Weinstein Lesson: Lot to Lose, Small to Gain by Reporting Sex Harassment

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Source:   —  October 13, 2017, at 4:34 AM

Sexual harassment is widespread in workplaces across the country, yet speaking up about it's not. The reasons are numerous: Some women fear reprisals, or perceive ashamed.

It'south not just Hollywood.

Sexual harassment is widespread in workplaces across the country, yet speaking up about it'south not. The reasons are numerous: Some women fear reprisals, or perceive ashamed. Victims, sociologists, lawyers and business experts declare this all makes for a disheartening reality: It frequently feels love it'south just not worth it to speak up.

While one in four women experience workplace harassment, up to ninety-four % of victims don't file a complaint, according to a report by the U. S. Equal Employment Opportunity Commission.

Another study found that seventy-five % of women who spoke out faced retaliation of some sort, love being punished for a minor violation or being passed over for a promotion.

Michelle, a youthful woman who spoke to NBC News on the condition that only her first title be used because she didn't wish to jeopardize future employment opportunities, said she hesitated for months before deciding to report sexual harassment. Once she did, she said it felt love a "lose-lose situation."

She was in her early twenty working at a FL Univ when a co-worker who was more senior than her made a startling request: that she pose for topless photos.

Michelle said she was stunned but didn't tell anyone besides her friends.

"I was thinking: 'Should I report this? Who do I report it to?' I don't wish to create a enormous deal of this. I don't wish to create it worse," she said.

A couple of months later, when she'd accepted a new work in another state, she worked up the bravery to tell human resources dept at the school.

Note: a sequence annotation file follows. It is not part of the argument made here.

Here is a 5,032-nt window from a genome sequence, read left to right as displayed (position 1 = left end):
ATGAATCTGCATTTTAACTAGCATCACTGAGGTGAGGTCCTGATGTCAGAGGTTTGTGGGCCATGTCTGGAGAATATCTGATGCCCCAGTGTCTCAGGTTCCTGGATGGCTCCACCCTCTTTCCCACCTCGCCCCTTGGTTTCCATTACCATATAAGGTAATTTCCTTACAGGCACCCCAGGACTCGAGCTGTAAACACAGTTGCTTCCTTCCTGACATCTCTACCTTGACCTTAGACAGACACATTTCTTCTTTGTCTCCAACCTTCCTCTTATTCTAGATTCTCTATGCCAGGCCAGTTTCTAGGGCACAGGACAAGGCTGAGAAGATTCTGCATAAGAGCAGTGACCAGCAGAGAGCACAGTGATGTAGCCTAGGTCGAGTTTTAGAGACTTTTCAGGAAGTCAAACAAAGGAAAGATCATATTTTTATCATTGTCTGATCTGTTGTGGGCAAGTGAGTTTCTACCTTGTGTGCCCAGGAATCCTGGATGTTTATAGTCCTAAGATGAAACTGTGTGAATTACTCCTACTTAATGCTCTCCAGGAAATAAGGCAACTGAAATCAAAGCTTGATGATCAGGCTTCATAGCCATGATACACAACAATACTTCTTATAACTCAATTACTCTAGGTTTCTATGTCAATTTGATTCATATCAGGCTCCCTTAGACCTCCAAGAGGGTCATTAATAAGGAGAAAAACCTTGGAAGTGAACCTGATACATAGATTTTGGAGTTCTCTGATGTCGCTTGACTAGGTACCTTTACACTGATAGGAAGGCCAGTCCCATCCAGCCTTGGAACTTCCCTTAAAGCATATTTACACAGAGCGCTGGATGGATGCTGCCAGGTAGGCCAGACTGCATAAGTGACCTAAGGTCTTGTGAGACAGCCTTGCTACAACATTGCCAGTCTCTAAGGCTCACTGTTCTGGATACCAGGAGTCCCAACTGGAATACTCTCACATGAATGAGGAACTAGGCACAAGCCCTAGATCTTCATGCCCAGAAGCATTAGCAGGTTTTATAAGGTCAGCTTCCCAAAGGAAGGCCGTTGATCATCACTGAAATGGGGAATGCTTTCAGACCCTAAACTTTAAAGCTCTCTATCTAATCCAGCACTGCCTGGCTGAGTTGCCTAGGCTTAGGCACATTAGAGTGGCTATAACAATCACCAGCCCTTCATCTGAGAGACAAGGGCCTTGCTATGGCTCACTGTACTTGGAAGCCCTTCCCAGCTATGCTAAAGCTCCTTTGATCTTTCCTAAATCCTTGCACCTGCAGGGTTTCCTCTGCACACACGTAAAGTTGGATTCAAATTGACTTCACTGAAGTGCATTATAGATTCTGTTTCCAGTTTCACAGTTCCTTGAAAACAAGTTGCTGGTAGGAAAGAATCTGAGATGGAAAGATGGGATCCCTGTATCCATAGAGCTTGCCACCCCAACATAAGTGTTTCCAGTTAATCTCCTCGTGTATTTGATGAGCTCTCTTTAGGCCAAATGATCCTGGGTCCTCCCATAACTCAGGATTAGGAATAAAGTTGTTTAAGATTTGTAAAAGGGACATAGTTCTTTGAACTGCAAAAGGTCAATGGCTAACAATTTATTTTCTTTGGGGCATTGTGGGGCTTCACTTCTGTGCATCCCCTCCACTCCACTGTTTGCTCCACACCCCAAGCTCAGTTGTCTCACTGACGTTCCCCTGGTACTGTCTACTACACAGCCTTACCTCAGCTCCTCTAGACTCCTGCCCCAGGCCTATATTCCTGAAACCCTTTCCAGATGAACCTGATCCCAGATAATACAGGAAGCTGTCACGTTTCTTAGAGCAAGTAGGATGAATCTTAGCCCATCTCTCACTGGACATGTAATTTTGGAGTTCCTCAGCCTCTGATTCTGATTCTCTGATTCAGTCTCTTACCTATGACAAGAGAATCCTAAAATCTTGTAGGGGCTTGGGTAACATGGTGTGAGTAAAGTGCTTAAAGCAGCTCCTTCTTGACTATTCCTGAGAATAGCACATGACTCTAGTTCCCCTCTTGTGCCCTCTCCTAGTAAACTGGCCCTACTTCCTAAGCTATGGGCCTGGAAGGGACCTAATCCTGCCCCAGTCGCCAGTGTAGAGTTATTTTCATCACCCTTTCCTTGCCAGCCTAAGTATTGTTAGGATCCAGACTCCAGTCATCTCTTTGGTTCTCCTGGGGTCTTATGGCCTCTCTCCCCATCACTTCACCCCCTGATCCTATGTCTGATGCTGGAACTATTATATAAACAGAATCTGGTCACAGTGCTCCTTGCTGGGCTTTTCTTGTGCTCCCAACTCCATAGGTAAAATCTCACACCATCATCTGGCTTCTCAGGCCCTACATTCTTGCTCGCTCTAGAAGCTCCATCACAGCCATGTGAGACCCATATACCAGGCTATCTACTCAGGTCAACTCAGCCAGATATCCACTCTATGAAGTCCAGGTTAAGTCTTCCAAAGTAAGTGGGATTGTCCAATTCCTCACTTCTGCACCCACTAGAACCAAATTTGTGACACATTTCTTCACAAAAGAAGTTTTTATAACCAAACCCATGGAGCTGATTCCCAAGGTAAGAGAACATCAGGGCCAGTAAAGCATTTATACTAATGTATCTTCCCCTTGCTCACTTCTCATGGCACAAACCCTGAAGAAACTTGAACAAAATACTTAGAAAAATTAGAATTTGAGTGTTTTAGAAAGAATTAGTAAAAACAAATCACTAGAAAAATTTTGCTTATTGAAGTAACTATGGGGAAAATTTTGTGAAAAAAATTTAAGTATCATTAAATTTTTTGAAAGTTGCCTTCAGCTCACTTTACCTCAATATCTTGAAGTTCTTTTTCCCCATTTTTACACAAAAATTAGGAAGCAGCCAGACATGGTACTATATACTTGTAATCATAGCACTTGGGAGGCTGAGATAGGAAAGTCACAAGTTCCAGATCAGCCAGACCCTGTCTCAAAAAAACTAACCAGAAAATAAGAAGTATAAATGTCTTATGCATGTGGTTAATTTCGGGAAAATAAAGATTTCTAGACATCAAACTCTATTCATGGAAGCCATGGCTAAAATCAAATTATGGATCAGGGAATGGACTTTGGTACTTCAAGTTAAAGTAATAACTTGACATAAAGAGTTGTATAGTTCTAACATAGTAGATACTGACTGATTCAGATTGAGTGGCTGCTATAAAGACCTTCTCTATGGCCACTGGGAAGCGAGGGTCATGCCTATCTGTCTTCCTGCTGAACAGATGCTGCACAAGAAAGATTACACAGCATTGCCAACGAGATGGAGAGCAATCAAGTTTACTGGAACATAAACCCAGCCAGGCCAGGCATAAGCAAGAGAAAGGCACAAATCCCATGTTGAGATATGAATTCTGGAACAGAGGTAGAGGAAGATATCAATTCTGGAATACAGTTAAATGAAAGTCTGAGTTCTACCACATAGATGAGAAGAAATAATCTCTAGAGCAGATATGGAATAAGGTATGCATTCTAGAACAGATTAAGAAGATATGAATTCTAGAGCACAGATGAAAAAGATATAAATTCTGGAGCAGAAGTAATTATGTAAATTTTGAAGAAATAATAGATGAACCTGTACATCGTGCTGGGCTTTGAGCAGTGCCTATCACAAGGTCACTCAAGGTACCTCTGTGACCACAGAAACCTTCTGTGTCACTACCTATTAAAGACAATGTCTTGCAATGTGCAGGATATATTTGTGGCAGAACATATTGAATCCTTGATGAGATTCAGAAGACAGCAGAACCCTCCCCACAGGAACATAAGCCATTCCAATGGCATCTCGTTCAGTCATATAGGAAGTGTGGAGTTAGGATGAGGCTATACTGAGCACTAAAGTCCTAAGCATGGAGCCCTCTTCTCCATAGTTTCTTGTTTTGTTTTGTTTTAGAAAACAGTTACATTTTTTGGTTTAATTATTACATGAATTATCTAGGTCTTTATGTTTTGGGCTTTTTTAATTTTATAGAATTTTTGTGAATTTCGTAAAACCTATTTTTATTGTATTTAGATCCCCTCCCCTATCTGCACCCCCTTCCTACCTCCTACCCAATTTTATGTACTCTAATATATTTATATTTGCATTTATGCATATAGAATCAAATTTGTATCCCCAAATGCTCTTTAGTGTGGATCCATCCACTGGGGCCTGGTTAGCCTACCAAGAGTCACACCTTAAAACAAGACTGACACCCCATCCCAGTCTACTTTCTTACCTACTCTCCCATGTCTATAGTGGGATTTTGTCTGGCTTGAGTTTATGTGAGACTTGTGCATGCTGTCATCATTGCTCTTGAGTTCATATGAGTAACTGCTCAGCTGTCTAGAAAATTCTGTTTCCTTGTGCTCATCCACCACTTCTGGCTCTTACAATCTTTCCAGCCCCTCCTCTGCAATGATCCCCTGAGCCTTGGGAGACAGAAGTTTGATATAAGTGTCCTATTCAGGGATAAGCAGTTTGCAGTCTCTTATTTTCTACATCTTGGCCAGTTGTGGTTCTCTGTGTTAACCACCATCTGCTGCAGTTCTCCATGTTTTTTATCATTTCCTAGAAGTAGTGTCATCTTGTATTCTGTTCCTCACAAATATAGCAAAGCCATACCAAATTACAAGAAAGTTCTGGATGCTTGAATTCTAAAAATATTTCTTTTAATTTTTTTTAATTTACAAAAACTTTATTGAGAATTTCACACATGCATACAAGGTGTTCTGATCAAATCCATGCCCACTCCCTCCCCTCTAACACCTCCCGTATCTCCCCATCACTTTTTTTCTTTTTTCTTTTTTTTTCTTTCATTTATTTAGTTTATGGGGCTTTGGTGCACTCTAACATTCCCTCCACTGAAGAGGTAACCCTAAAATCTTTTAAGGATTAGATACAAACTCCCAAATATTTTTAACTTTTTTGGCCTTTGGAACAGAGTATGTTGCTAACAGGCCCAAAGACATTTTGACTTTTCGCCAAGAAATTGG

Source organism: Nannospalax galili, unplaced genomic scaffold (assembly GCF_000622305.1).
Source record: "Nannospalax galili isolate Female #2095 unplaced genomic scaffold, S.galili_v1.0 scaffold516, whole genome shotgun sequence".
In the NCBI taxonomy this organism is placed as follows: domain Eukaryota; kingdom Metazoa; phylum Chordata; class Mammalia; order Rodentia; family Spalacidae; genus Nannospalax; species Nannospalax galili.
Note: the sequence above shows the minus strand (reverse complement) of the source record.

I think it's a lose-lose situation. &#eight thousand two hundred thirty; You generally have more to lose than you do to gain.&#eight thousand two hundred twenty-one;

The dept took her complaint seriously, but the experience was "embarrassing," Michelle said, because her boss and the president of the college were told about the incident. Her hour representatives interviewed another male co-worker who'd overheard the harassment, but ultimately deemed that there was a lack of proof to pursue. Michelle later learned that her harasser wound up getting a promotion.

The experience left her feeling that women generally have more to lose by reporting harassment than to gain.

"We obtain either accused of lying about it or we've to deal with repercussions — slut-shaming, being accused for it," Michelle said. "So there'south really not much to gain by reporting it, other than your own personal sense of duty to yourself."

Following explosive reports by The NY Times and The New Yorker, alleging decades of sexual misconduct by powerful producer Harvey Weinstein, questions arose over how, if the accusations were true, Hollywood didn't keep a stop to the behavior.

But research shows that sexual harassment across industries is so deeply ingrained, victims sometimes perceive it'south easier to quit their jobs than attempt to modify their workplace culture, said Dr. Heather McLaughlin, helper Prof of sociology at OK State University.

"Sexual harassment is seldom isolated and frequently times reoccurring," she said. "It'south challenging to attempt to change that."